How This Entrepreneur Is Disrupting Online Course And Job Search – Forbes

Dev Sangha
Halfway through his medical science degree Dev Sangha realized that the world of medicine wasn’t for him and that his real passion for helping others would involve a career with an even greater social impact in the world of business.
On completing his university studies he began looking for business management courses and spent hours trawling the web looking for something that suited his skill set and would provide a stepping stone into his new chosen line of work, but to no avail. Instead, he developed his own solution, Learnisa, an AI-powered platform that matches candidates with their ideal learning program within three minutes.
Featuring more than 600,000 live job vacancies and over 110,000 courses in everything from beekeeping to banking, the site has seen an 89% increase in traffic since the end of the U.K.’s furlough scheme last September.
Sangha, 27, says: “You can gain an education from the most prestigious institutions, such as Harvard University or Google, from the comfort of your own sofa. However, I didn’t know what roles I could move into given my existing skillset, nor what skills I needed to succeed in a new industry. I conducted some research and realized that this was not just a problem that I was experiencing.”
Eventually he enrolled on a Master’s at Imperial College Business School in London and from there, began exploring different routes for developing Learnisa. “I sought mentors and advisors who could direct me on the right path towards building a business,” says Sangha. “From a product perspective, I explored a number of routes for developing the platform, internally and externally through outsourcing.”
He joined EdTech research accelerator joining EDUCATE which enabled Learnisa to be developed into a research-backed proposition, before partnering with Cognition Foundry to develop the technology that powered the platform.
Sangha had initially bootstrapped the business, but managed to secure two grants; £50,000 from the Department for Education and Nesta CareerTech Challenge, and £100,000 from Innovate UK. This would enable Learnisa to develop a platform that could use AI to not only match people to their ideal courses but also suitable job vacancies.
His journey as an entrepreneur, however, was far from plain sailing. At the start of 2019, and again as 2020 dawned, Sangha was hit by the realization that he’d spent a significant amount of time and money building the business but had failed to generate the traction and the impact that he’d hoped for.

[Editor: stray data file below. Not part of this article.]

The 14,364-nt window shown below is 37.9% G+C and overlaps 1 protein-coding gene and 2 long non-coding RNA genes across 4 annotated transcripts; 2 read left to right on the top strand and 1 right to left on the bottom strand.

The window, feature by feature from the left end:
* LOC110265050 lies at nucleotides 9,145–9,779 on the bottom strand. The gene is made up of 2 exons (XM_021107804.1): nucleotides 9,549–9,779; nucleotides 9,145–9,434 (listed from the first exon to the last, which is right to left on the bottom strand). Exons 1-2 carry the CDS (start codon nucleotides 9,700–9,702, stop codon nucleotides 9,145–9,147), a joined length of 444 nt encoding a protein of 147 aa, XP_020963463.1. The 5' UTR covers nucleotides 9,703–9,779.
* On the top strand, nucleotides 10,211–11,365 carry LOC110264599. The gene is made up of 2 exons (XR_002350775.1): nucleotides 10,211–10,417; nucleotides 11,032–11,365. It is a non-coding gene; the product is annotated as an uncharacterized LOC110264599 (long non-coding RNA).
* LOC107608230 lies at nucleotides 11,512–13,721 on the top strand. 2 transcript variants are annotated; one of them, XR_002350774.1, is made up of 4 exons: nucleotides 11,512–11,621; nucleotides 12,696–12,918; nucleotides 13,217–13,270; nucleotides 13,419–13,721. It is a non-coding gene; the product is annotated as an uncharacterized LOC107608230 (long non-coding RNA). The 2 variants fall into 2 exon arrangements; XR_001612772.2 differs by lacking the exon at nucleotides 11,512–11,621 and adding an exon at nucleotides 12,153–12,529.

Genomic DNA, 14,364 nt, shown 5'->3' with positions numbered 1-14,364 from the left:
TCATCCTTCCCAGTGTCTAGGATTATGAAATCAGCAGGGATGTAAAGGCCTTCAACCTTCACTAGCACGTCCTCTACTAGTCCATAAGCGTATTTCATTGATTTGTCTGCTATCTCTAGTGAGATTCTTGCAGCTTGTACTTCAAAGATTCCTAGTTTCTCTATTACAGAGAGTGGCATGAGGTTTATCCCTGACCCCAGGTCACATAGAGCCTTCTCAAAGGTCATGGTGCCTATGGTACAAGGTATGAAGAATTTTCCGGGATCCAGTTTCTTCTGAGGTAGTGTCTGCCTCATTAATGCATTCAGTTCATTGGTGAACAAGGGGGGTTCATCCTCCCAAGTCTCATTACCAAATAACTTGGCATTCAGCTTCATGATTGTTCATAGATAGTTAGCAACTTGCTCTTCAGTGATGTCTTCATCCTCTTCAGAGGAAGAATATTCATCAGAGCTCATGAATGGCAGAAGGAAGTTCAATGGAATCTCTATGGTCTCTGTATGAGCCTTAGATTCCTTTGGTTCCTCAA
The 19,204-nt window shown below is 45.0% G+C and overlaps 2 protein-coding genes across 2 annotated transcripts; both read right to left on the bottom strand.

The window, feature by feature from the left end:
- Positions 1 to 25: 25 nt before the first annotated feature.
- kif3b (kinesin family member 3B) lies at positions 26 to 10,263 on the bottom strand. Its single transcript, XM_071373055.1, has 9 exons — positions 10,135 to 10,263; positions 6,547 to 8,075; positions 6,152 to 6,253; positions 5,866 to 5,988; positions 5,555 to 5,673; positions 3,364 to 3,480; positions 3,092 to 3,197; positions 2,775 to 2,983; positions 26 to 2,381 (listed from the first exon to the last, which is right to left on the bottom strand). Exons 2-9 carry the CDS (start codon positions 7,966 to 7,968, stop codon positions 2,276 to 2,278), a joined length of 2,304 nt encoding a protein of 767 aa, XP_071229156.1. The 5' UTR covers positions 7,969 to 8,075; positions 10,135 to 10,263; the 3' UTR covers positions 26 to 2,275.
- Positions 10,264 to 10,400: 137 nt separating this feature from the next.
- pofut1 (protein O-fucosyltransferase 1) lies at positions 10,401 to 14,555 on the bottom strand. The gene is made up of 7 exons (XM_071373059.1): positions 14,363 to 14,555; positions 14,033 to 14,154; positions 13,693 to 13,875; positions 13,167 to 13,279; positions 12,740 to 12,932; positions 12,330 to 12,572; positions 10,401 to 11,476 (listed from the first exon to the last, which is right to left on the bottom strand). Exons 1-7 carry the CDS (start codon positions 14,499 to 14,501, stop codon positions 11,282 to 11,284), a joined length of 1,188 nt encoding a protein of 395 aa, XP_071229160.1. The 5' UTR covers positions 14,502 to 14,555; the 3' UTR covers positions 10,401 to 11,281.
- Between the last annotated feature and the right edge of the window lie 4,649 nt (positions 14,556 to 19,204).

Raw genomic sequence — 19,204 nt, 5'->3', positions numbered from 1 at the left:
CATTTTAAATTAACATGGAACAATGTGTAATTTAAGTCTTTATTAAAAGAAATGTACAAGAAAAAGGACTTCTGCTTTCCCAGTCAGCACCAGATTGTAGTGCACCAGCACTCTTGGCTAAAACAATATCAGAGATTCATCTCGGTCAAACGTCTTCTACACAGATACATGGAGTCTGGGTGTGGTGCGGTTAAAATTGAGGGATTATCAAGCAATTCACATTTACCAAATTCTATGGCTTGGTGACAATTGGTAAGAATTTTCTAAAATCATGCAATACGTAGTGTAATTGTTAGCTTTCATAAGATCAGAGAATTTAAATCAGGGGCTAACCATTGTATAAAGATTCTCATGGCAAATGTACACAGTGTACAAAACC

He says: “I reflected on my own understanding of what I could be doing differently to solve this problem for millions of learners and jobseekers, and took online courses to help me build the business. I also began talking to my dad about it, which proved to be uplifting as he really believed in Learnisa’s potential for impacting the education and employment sectors for good.”
The platform, which was launched last year, comprises three main elements; Learnisa Courses, which matches people to their ideal online courses, Learnisa Hired, which matches job seekers to the most suitable job vacancies from thousands available across the market, and Learnisa Enterprise, an innovative learning and development tool for employers and recruiters that provides direct access to Learnisa’s catalog of 110,000+ courses and can facilitate the training of more than 1,800 occupations.
The company aims to support almost one million learners and jobseekers internationally by 2023 and was recently listed by the IRCAI (International Research Centre on Artificial Intelligence (UNESCO) as one of the Global Top 100 Projects that use AI to help solve the UN’s Sustainable Development Goals.
The platform can enable the reskilling and upskilling of many people who lost jobs as a result of the global pandemic and facilitate the efficient migration of labor across sectors. Learnisa has also developed tools to support organizations directly from employers to recruiters to governments.
Sangha says: “Learning no longer stops when people leave school or university. Technological advancement has meant that industries are constantly emerging and dissolving. There are continuous pressures on the workforce to adapt to the changing demands of technology and the evolving pressures of the world of work. A career change can be daunting and unexpected at times. But it can also be considered an opportunity to grow, develop and reconnect with what’s really important in life.”

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